Chan is a sweet and milky beverage made from the stewed leaves of the apah plant. It is a ritual drink imbibed by female galdori (often seers) who are looking to improve the clarity of their minds.
Chan ordered in bars or pubs by any gender is often a very weak, dried and stirred version of the same leaves. It is often served frothed and enjoyably hot, though the effects are equally watered down.
Chan is a muscle relaxant and mildly hallucinogenic. The longer the leaves are dried and then stewed, the stronger the hallucinogenic effect.
Weak chan is mostly just calming and relaxing. Served at pubs, it is a very minor intoxicant still consumed out of a cultural belief it clears the mind.
Chan Ceremonies are historically and culturally significant, but are also excuses to be seen in public with new clothes. The hostesses of the ceremony take care to dress soberly and conservatively, so as not to outshine their guests.
Each hostess invites a number of women to the party, but does not tell the other hostess how many she has invited. The chan ceremony begins when the two hostesses sit across from one another at a small, round table. The hostesses share the job of brewing the chan, while they guess how many guests they will have. The guests arrive one by one until no more show up, and the hostess whose guess was correct has the honor of pouring the chan.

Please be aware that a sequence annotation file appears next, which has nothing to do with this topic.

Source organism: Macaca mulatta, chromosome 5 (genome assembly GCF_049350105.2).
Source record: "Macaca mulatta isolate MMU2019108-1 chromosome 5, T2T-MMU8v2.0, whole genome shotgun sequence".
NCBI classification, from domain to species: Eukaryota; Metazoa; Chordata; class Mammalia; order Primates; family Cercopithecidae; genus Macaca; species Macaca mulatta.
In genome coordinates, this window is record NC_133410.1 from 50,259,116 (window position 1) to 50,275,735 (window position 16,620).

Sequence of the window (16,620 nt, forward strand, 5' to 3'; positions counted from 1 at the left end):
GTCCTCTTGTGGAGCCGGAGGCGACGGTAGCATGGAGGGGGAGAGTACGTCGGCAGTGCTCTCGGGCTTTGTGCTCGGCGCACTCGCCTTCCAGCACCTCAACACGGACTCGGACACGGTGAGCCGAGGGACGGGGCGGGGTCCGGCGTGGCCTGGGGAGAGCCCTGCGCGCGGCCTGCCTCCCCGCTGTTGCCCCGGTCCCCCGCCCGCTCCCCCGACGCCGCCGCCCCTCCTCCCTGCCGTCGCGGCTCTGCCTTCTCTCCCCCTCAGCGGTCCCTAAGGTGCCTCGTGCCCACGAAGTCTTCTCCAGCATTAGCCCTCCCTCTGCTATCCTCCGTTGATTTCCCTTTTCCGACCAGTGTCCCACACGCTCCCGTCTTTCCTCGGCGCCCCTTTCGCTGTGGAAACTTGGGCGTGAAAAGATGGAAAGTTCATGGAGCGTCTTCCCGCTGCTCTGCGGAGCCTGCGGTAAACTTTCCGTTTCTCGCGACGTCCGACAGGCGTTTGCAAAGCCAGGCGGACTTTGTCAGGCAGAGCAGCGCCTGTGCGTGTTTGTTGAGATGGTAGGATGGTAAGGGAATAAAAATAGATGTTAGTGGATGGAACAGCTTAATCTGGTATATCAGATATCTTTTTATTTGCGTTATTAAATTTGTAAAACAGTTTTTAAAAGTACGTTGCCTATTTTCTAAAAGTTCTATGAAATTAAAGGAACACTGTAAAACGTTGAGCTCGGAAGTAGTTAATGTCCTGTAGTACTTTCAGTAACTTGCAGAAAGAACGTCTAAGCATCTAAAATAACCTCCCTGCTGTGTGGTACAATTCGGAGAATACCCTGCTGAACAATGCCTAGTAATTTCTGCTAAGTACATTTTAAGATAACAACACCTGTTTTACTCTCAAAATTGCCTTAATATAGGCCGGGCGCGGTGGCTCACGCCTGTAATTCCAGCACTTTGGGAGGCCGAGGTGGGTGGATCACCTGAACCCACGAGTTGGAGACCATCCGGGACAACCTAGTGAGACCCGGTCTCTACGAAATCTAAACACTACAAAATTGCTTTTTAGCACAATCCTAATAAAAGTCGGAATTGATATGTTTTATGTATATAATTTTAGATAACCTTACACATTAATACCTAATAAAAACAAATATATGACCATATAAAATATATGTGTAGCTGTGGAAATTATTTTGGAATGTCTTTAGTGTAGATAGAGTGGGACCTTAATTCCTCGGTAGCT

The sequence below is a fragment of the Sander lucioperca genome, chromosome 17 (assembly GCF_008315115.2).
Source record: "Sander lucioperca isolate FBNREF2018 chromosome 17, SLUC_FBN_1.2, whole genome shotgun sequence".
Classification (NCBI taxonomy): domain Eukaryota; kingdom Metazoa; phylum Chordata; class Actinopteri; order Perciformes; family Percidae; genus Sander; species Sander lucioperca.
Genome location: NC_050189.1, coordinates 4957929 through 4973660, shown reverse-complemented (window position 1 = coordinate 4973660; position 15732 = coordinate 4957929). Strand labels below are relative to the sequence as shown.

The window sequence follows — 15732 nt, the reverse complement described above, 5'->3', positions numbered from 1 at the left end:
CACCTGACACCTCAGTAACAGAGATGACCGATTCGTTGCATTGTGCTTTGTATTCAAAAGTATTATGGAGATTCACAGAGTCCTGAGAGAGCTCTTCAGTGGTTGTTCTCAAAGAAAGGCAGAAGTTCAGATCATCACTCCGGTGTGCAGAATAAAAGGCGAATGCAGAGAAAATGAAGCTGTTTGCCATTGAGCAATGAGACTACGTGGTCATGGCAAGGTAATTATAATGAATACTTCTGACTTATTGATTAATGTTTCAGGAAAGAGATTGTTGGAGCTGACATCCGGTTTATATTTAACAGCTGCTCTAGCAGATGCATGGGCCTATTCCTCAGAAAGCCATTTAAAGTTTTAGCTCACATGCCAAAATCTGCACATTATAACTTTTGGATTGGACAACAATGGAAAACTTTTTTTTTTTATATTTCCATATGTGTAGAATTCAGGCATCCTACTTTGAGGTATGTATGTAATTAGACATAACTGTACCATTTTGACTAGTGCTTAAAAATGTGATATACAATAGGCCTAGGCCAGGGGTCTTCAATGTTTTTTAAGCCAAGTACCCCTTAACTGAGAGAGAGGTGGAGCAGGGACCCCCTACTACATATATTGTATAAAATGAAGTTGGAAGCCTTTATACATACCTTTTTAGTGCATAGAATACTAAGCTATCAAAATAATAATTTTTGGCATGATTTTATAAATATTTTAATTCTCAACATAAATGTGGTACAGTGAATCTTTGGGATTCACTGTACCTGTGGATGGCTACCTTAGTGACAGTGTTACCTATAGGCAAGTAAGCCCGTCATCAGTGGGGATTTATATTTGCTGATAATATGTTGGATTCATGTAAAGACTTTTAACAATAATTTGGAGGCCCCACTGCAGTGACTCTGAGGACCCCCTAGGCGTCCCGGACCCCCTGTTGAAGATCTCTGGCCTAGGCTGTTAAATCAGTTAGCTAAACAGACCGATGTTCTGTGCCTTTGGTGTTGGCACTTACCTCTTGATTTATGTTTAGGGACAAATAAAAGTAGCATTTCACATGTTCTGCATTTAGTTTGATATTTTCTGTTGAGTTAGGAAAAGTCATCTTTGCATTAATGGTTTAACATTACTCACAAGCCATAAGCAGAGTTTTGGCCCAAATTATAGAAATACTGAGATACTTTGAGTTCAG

Once tea is served, the conversation is steered by the hostesses towards whatever topic pleases them. Often, if the ceremony is attended by seers, they will often take turns scrying using aquamancy.
Being invited to a chan ceremony is a mark of social status for young women who are entering society. Behaving inappropriately at a ceremony can be disastrous for any female galdori.